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Libby Listened to Serve - 7/16/19


Libby was new to her role with the organization. She had never been a customer service representative in a call center before, but she was hired because of her attitude. She wanted to learn, enjoyed working with people, and could carry on a conversation with a wall. After going through Read more

Chris Got Noticed for All the Right Reasons - 7/9/19


Chris was working through a temporary agency, and he got a job at a warehouse. He was packaging items to be shipped out, and his shift didn't start until 7:30 a.m. Chris always got there a little bit early because of the bus schedule, and he hated just sitting Read more

What Does “No News” Mean? Here’s a Quick Story - 7/2/19


Steven was trying to make the purchase of his new used car official, so he could get license tags for his State. In order for the State to allow him to put the vehicle in his name, he had to submit paperwork to prove that the prior owner (from Read more

Are you the Output or the Input? - 6/25/19


You’re the output and the input. Sorry to put it into such technical/industrial engineering terminology. But in a service system, we all have some role as a part of the process. First, we receive the output. Somebody has a customer that they direct to us, so that handoff is from Read more

Hear Them, and Tell Them What You Heard - 6/18/19


CSS has conducted close to 1000 research projects over the years, many of which were web-based surveys. And oftentimes, in addition to or instead of completing the online survey, respondents e-mail us directly with questions or comments – and we respond personally to every message on behalf of our Read more

It’s Decision Time. What are you going to do? - 6/11/19


Serving others is tough. Whether it’s dealing with an irate customer, having to field the same question from the 100th different customer this month, or keeping 10 plates spinning while still smiling in front of the client, it’s hard. You want to do a great job, and you’re constantly put Read more

You Do Know Jack - 6/4/19


Have you ever had a co-worker who causes more problems than they solve? Simple things they do are often, from a procedure standpoint, correct. But the way they handle situations makes them come off as indifferent. Let’s call this co-worker “Jack.” Even though certain actions by Jack may seem innocent Read more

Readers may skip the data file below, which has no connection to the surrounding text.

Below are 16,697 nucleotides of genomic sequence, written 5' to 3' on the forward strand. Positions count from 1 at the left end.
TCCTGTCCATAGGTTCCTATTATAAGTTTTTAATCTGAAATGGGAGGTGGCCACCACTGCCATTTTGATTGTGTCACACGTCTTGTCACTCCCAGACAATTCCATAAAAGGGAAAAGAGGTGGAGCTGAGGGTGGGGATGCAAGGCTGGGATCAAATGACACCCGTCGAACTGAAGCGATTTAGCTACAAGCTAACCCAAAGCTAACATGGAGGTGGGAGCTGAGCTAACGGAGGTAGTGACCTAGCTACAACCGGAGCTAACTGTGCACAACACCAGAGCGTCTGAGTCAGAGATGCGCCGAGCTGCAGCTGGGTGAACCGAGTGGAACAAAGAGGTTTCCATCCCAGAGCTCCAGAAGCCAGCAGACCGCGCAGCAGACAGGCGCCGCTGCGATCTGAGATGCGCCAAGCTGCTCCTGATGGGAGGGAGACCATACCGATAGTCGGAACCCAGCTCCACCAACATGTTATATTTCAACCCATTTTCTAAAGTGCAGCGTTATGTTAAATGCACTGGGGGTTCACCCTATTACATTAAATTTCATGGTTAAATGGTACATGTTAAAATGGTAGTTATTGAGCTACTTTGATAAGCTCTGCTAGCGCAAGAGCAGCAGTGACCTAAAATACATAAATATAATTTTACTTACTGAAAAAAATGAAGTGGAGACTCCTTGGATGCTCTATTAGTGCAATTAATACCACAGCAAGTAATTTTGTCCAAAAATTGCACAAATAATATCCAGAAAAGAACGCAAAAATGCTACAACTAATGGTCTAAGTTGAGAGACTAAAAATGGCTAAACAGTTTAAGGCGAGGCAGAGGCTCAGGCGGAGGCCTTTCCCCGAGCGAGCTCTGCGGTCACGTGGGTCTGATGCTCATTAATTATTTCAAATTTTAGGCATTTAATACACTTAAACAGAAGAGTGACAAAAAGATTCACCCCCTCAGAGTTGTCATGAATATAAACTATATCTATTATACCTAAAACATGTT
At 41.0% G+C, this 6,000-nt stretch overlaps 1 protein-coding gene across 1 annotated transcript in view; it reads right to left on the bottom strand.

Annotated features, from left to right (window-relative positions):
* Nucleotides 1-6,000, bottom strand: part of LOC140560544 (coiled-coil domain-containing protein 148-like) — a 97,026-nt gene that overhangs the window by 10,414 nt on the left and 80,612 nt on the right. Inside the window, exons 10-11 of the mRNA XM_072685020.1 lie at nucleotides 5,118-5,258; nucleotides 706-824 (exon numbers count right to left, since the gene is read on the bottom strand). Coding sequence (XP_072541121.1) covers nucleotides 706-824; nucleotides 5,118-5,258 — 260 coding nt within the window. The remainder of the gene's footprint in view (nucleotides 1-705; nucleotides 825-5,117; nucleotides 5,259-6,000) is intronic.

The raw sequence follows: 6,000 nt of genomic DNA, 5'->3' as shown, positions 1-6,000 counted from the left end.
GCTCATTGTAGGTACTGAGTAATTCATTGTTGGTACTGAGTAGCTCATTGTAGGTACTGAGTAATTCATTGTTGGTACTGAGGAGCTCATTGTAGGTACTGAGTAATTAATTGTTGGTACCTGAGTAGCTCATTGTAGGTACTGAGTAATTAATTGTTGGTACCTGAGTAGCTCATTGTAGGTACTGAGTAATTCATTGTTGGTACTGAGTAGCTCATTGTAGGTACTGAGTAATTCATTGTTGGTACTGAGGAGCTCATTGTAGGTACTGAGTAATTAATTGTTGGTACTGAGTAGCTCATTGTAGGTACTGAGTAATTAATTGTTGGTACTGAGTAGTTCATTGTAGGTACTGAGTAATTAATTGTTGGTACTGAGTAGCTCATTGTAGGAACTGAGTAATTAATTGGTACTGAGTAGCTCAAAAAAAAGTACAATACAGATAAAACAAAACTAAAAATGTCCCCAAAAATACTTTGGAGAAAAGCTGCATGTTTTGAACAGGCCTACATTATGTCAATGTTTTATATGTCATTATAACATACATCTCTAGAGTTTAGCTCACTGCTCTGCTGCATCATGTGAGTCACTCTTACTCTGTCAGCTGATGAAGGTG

How to Give the Right Kind of “No” - 5/28/19


In a perfect world, you never need to say “No” to the customer. But as we all know, this is not a perfect world. There are a lot of issues in the world, and there are a lot of issues in customer service. Our companies are not perfect, our Read more

Make it Crystal Clear - 5/21/19


Sometimes we communicate so well, and sometimes we don’t communicate as well as we think we do. When you’re trying to set or manage another person’s expectations, what you say may be very clear to you, but the reality is it may not be clear to the other person. Read more

Harvey Wrote the Book on Focus...and Golf - 5/14/19


In Harvey Penick's Little Red Book, the famous golf instructor provides many key tips about golf that just as well could apply to life in general. One such tip is the following: Once you address the golf ball, hitting it has got to be the most important thing in Read more

Imagine Being on TV – 10/31/17

Posted on in Customer Service Tip of the Week Please leave a comment


You’re performing your job – providing customer service over the phone – but cameras are all around. You are on LIVE TELEVISION!! What you say, how you say it – the mannerisms, the voice inflection, the eye movement, the hand gestures – it’s all caught on tape.

That also means the eye roll, the crossed arms, the shaking of the head, the huff, looking at your smart phone as your customer talks – it’s all caught on tape – YIKES!

Sometimes we allow ourselves to let our body language take a bad turn when we’re on the phone. That’s okay, isn’t it? It depends on your view of customer service. We believe that delivering great customer service needs to be an all-the-time attitude, not the proverbial light switch that we turn on and off based on who’s in front of us or whether we’re on the phone or face-to-face, texting or e-mailing.

That means when we’re engaged with the customer or a co-worker, regardless of phone or face-to-face – we want to be great. We want to let that other person know we care. We want to represent the company in a positive light. We want to have a positive impact on those whose day we touch – even if just for a moment.

When the interaction ends, we may want to roll the eyes or “smh” or huff or take a mental break and look at the smart phone for a minute. That’s definitely understandable.